Training Community Justice Teams in Liberia

Citizens Bureau for Development and Productivity, Liberia

In a country where most people cannot afford to settle disputes through the formal justice system, my organization the Community Justice Teams (CJTs) offers informal dispute resolution for communities so they can peacefully resolve conflicts. In addition to providing these services, we are also training a select group of community residents in conflict mediation and the use of Alternative Disputes Resolution (ADR) methods.


These community leaders who are trained in ADR fill critical gaps given the questions of legitimacy and affordability created as a result of major challenges confronting the formal justice system in Liberia. When citizens are aggrieved and confronted with legal challenges, they are often deprived of justice given the extensive bureaucratic red tape and unseen additional costs including transportation. Too often, legal fees and opportunity costs of foregone work make Liberia’s current justice system both physically and financially inaccessible to many.

KammaUpdate04On sensitization and awareness creation across the 4 CJT centers, beginning July 19 to August 2, 2021, we called on community dwellers to use the mediators than resort to violence. We interacted with the public through mass media to encourage the path of nonviolence to conflict resolution, connecting with callers across the counties and the communities. Visiting CJT project beneficiaries further informed the sustainability of the project, as gathered from the 8 beneficiaries we visited across the centers; 7 female and 1 male. They had different types of conflicts, yet, their experienced with the CJT remained the same, ‘no instance of recidivism’. West Point and Logan Town in Montserrado County; Bassa Community in Kakata, Margibi County and Kokoya/Demeta Road in Gbarnga, Bong County are low income communities, where we have the CJT, with residents from across all of Liberia’s 16 tribes, with no adequate spaces for the resolution of disputes to take place, in such a diverse setting.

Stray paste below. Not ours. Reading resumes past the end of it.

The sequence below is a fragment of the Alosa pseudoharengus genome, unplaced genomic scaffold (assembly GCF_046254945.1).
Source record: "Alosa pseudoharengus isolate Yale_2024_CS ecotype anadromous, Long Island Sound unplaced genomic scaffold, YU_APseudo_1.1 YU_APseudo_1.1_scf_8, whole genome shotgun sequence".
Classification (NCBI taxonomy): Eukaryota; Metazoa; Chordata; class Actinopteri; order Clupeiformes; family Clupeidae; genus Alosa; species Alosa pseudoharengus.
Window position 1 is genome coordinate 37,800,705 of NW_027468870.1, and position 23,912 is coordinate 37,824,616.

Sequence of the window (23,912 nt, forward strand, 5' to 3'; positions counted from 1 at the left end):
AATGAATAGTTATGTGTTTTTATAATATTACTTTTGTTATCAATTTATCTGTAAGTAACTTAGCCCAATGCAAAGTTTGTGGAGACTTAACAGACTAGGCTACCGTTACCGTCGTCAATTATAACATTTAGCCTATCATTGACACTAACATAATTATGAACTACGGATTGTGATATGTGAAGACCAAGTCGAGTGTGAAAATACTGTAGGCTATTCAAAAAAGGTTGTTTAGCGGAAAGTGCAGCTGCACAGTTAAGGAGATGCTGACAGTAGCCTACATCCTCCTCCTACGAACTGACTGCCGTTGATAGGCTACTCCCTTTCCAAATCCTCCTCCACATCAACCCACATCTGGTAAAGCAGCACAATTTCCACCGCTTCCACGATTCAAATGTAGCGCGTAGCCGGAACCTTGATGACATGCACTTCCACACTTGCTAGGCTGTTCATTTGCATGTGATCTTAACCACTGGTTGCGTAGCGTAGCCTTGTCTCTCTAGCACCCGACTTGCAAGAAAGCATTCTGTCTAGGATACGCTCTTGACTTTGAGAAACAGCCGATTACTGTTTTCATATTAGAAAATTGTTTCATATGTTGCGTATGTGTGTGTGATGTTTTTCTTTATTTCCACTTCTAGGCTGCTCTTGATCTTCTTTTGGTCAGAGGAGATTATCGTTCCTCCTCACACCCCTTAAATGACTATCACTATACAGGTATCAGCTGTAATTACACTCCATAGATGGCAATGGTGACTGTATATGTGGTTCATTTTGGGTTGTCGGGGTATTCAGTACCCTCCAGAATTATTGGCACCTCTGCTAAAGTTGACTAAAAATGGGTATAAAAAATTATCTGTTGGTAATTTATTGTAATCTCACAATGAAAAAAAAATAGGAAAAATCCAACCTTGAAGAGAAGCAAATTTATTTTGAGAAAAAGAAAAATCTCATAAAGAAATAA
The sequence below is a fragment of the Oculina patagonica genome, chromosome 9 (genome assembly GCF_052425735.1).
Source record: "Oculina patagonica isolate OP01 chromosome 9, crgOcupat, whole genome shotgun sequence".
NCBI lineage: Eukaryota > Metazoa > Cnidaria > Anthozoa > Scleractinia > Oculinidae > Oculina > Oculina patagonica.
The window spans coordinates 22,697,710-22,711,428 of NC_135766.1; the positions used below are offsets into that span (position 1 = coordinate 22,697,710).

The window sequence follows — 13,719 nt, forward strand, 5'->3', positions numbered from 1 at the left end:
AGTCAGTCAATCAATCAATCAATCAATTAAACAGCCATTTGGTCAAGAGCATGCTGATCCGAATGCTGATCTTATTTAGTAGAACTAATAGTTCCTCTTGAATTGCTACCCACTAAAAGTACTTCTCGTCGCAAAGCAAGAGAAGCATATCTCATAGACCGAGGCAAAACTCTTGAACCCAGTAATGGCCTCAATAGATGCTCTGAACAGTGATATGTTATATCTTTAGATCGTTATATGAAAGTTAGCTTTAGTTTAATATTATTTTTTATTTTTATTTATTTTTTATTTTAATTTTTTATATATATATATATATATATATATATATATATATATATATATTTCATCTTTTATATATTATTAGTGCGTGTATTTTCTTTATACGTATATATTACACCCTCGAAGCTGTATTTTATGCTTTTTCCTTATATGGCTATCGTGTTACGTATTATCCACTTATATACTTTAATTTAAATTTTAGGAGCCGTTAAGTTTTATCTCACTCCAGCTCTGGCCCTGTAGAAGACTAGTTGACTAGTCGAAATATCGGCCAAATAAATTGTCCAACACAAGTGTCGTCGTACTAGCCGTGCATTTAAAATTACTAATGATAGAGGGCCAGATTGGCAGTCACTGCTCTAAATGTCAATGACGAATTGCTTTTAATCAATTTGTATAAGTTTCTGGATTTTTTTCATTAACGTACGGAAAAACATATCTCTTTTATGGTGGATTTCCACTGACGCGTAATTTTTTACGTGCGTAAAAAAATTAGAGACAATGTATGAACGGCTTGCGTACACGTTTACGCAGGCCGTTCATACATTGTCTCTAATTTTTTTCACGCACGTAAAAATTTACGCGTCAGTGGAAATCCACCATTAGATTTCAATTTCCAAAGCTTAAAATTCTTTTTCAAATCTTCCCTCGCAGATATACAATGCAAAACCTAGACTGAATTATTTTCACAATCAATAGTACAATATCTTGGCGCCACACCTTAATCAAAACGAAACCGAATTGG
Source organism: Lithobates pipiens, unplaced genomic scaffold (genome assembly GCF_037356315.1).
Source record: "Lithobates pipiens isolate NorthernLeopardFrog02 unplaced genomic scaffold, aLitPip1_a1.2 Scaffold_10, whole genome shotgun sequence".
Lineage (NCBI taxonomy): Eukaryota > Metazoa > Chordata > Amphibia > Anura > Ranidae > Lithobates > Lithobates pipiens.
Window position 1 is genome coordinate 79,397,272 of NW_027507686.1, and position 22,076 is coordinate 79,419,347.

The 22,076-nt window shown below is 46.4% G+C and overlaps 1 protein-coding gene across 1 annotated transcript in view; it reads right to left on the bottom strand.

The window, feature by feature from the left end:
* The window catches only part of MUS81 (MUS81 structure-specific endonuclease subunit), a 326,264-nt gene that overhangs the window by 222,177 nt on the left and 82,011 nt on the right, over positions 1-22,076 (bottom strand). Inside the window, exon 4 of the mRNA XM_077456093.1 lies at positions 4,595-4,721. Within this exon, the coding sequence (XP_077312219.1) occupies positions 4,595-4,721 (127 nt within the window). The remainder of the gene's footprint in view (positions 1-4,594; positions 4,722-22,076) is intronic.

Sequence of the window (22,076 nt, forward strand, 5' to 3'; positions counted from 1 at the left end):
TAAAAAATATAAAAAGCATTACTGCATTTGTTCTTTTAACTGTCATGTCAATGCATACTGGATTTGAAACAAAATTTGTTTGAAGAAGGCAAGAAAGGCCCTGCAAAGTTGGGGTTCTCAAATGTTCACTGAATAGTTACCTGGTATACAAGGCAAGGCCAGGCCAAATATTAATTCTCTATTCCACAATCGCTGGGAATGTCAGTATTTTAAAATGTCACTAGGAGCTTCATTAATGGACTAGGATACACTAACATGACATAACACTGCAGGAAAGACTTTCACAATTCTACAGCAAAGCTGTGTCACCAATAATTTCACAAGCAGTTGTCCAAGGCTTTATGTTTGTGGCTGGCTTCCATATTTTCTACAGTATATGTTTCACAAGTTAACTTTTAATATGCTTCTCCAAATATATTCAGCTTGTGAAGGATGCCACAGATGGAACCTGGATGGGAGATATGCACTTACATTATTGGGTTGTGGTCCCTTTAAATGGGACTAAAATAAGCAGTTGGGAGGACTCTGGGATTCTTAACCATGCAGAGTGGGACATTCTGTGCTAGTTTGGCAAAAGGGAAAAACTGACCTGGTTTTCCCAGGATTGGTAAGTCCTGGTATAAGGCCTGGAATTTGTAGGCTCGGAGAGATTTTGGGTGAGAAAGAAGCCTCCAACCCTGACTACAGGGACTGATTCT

The 8 beneficiaries visited across the 4 CJT locations, underscored the importance of the CJT intervention, as contained in their responses to 6 sample survey questionnaire as shown below:

  1. How did you hear about the CJT? Radio 3; Community Meeting 2; Town crier 1; Friend 2;
  2. For what did you seek help? Family Disputes 6; Debt 1; Disorderly Conduct 1;
  3. Is the situation still happening? No 8; Yes 0;
  4. Will you recommend others to use CJT for conflicts resolution? No 0; Yes 8;
  5. Without CJT how would you have handle the situation? Through the Community leaders 4; The Police 3; Do not know where to go 1;
  6. The next time you experienced conflict with a neighbor, would you use the CJT? No 0; Yes 8;


Of most important is use of the program which demonstrate trust and satisfactions given the responses according to percentages. Is the situation still happening? 100% said no. Will you recommend others to use the CJT for conflicts resolution? 100% said yes. The next time you experienced conflict with a neighbor, would you use the CJT? 100% said yes. For what did you seek help? 75% said Family disputes; 12.5% said, Action of Debt; 12.5% said, Disorderly Conduct. Without the CJT, how would you have handle the situation? 50% said through community leaders; 37.5% said, through the police; 12.7% do not know where to go to.